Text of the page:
Last month saw the busiest ever day for people using EV charging points in the UK.
Motoring organisations predicted that more than 400,000 electric vehicles would be on the UK’s roads on Saturday July 22nd, putting more pressure than ever before on the nation’s public charging points. The combination of ever higher EV ownership with the start of the school summer holidays was expected to put the UK’s charging infrastructure to the test.
The service station operator Moto Hospitality forecast that it would deliver an unprecedented 1 million km of EV charging output at its network of 59 sites across the UK.
In anticipation of the high numbers expected at its charging points, Moto worked with Tesla and Gridserve to provide marshalling over the weekend and the rest of the summer holiday period, to give EV drivers more information, ensure the safety of pedestrians and increase the flow of vehicles through charging areas. It is not yet clear if the wet weather over that particular weekend last month meant there was less traffic than expected.
However, marshalling on forecourts is not a long term solution, and more investment is needed if the UK’s charging infrastructure is to keep up with the rise in EV sales.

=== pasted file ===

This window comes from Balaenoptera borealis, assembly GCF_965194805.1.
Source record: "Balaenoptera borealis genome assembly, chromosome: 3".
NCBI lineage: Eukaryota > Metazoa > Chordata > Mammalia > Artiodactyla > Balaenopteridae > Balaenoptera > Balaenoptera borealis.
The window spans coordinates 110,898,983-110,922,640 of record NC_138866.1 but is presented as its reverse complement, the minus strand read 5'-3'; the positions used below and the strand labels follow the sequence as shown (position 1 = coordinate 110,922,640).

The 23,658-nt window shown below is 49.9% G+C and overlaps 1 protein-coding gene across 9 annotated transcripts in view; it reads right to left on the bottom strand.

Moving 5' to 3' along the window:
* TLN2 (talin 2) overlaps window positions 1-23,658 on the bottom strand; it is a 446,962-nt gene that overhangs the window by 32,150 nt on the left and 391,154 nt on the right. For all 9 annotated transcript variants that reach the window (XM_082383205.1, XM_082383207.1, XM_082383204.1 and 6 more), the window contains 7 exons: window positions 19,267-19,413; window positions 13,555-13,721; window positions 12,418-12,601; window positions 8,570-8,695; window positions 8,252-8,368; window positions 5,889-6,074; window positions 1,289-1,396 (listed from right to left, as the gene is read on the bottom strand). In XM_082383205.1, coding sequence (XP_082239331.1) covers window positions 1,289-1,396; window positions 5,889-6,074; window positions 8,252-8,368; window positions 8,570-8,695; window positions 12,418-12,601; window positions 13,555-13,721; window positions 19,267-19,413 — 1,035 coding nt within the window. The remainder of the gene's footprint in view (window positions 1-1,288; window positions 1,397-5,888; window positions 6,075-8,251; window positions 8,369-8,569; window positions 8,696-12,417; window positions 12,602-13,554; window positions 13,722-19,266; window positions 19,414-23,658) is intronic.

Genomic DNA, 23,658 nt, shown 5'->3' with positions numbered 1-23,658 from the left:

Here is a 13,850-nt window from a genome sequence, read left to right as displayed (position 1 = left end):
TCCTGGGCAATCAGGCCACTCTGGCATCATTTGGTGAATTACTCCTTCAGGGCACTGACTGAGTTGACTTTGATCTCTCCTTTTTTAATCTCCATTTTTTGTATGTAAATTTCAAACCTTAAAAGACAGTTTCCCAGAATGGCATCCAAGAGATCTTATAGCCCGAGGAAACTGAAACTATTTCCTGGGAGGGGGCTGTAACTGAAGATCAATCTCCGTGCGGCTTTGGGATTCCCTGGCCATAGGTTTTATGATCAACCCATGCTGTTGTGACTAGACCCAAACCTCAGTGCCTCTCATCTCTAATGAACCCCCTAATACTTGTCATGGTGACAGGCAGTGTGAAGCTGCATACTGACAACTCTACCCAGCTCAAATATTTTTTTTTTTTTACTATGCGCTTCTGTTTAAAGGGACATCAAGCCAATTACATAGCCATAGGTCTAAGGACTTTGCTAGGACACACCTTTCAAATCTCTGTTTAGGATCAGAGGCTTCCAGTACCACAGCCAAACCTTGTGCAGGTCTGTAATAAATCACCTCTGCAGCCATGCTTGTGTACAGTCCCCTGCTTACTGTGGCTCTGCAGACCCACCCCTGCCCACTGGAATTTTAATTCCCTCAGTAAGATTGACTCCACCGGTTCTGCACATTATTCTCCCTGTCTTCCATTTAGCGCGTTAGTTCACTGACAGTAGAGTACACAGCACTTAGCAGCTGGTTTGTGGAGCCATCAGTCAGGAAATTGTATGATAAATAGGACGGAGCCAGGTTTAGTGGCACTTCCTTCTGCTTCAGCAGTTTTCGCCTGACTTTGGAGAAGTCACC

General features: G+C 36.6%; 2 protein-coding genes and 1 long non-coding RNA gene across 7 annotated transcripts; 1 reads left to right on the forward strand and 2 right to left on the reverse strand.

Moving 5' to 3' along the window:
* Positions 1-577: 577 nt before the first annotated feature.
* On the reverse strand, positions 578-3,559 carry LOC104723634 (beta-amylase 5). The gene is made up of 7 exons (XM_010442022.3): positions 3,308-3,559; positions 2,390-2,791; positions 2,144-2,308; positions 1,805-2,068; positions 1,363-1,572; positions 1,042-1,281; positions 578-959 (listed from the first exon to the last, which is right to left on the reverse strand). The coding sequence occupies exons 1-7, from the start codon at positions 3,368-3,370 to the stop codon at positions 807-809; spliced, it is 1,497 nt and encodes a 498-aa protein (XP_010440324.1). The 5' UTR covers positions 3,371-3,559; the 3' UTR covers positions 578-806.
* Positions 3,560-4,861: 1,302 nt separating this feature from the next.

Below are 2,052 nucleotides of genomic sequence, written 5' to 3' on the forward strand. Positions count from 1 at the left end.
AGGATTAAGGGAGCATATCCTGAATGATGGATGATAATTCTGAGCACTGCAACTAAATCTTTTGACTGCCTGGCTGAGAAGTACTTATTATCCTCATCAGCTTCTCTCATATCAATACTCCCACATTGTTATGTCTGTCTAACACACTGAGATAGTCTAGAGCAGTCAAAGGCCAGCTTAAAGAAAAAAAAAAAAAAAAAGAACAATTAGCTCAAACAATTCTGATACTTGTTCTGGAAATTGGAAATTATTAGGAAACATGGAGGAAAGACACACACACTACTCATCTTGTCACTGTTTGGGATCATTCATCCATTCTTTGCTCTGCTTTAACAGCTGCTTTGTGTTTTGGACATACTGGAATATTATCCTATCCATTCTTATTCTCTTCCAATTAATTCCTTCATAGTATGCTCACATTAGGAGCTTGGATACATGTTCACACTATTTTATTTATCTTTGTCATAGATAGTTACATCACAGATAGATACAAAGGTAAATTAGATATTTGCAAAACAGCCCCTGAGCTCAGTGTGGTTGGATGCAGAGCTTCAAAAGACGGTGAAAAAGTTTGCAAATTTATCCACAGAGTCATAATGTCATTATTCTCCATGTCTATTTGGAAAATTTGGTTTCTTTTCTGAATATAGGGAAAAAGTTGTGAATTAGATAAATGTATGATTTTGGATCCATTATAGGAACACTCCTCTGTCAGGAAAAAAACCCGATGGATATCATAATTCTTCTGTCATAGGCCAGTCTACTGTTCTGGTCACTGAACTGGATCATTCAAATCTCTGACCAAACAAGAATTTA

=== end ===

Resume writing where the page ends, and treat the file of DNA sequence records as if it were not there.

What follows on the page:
“The queues will unfortunately be inevitable if more action isn’t taken to support charging providers’ rollout of ultra-rapid EV charging”, said Moto’s CEO Ken McMeikan. “The UK needs to decarbonise, and the switch to EV is one of the most important elements of that. However, as charging providers, time and time again we‘re being confronted by significant barriers in our ambition to make that switch easier for motorists.”
Research by the RAC revealed that only 23% of UK motorway service stations had six or more rapid or ultra-rapid EV chargers. The UK government wants every motorway service area to have this number by the end of 2023.